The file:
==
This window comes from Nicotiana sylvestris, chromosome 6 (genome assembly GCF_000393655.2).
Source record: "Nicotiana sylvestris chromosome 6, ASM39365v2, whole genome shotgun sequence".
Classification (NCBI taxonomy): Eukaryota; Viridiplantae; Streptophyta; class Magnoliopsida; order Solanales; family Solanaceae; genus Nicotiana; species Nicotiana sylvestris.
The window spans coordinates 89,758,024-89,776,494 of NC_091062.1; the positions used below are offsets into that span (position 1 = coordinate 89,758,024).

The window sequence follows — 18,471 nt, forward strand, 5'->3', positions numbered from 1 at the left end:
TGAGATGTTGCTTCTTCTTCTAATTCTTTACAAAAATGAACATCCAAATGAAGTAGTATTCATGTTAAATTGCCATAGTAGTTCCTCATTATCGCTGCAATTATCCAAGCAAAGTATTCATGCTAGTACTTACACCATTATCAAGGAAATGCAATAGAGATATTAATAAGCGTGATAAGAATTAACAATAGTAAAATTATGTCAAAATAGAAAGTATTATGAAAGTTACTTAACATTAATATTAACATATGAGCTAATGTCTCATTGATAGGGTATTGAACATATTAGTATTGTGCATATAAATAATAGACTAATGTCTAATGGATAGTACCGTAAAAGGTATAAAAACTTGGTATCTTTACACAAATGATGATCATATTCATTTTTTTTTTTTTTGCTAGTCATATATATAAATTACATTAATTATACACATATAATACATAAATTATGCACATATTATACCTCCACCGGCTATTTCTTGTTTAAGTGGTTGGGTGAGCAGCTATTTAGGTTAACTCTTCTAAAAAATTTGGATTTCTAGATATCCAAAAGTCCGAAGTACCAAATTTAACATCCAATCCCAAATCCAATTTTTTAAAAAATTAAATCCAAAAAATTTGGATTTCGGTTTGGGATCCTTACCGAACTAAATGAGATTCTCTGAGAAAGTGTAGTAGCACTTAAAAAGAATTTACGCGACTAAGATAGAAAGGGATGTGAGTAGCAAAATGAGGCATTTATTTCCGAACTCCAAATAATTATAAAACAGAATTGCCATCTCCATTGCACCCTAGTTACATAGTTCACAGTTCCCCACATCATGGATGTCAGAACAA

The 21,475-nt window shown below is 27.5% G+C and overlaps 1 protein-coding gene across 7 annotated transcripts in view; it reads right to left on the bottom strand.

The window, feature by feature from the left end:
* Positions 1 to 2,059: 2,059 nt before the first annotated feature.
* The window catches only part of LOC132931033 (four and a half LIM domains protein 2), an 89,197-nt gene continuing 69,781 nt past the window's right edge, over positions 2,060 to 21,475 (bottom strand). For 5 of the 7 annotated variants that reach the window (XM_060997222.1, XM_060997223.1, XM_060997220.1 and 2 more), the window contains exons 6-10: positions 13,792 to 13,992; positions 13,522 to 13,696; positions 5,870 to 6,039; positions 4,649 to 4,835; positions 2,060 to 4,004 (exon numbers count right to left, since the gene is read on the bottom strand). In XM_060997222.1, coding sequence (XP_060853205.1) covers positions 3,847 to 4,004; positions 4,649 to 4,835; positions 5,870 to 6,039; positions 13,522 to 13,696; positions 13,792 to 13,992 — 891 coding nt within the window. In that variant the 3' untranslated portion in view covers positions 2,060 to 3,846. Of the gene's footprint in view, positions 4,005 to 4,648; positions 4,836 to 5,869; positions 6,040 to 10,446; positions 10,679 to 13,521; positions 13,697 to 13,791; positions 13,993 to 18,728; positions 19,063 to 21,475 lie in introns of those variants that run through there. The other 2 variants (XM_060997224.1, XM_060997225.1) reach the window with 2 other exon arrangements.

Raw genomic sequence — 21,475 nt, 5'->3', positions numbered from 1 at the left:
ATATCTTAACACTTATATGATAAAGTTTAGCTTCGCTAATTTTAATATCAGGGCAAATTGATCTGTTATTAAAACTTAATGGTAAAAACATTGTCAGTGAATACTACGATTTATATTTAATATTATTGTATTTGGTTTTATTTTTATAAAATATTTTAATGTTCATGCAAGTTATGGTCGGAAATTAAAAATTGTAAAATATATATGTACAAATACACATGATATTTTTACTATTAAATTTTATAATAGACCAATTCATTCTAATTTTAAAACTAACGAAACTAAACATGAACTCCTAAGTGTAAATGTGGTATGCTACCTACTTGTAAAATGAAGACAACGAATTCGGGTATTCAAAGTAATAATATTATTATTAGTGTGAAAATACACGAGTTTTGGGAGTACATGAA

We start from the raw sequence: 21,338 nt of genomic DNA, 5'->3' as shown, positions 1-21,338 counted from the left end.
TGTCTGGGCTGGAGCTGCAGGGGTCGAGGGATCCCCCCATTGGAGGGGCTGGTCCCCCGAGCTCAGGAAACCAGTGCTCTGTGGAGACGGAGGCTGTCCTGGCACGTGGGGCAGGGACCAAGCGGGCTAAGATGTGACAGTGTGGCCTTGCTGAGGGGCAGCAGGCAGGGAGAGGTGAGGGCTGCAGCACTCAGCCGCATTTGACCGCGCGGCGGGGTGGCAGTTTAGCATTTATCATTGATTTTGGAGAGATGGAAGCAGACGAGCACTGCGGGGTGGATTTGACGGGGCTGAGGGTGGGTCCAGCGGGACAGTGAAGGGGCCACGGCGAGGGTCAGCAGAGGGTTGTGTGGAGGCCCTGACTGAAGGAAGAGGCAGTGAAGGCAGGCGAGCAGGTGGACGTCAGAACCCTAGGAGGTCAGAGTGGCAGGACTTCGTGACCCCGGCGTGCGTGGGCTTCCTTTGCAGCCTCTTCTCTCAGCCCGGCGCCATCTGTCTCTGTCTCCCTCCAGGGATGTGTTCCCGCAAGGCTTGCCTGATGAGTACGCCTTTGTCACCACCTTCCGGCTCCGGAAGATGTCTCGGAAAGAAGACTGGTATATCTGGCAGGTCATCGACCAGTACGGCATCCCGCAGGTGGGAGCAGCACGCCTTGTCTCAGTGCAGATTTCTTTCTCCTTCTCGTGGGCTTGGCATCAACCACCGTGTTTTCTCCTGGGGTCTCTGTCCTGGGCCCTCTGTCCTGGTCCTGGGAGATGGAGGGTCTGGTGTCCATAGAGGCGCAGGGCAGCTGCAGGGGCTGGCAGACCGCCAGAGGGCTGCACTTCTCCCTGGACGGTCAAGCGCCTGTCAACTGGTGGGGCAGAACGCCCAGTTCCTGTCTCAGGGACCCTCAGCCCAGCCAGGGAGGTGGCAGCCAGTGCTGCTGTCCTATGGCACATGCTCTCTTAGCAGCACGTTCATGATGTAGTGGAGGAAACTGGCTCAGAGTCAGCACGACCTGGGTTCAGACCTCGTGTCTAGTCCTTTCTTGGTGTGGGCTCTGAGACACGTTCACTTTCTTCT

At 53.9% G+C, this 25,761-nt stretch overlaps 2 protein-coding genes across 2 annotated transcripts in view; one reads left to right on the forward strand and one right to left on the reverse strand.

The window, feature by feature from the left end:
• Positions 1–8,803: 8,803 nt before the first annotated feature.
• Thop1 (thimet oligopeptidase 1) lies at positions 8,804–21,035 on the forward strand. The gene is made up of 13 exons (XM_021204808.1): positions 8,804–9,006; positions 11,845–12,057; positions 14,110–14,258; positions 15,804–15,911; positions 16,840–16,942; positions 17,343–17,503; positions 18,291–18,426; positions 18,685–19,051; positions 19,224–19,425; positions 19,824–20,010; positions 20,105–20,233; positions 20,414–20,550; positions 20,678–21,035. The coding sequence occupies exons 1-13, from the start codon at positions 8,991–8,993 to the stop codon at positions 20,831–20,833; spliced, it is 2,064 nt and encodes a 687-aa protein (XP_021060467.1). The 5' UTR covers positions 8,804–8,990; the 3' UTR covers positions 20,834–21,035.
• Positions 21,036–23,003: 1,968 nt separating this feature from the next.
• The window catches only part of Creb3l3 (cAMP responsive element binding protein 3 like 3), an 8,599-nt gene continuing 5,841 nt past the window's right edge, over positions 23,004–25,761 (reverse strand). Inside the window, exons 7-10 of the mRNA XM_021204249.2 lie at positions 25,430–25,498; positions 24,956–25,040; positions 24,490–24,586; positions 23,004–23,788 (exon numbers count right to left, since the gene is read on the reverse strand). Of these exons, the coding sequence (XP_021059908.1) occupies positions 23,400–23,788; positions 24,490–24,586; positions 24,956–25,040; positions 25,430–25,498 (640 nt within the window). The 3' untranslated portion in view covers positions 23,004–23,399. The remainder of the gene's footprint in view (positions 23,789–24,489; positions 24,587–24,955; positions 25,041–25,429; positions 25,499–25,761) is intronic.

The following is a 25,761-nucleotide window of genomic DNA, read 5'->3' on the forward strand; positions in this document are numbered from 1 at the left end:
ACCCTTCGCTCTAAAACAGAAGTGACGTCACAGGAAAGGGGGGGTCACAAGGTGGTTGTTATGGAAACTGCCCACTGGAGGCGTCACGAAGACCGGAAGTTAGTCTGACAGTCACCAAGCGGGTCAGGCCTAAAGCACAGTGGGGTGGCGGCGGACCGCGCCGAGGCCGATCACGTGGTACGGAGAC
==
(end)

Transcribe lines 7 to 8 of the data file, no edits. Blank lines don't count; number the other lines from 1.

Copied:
The 21,475-nt window shown below is 27.5% G+C and overlaps 1 protein-coding gene across 7 annotated transcripts in view; it reads right to left on the bottom strand.

The window, feature by feature from the left end: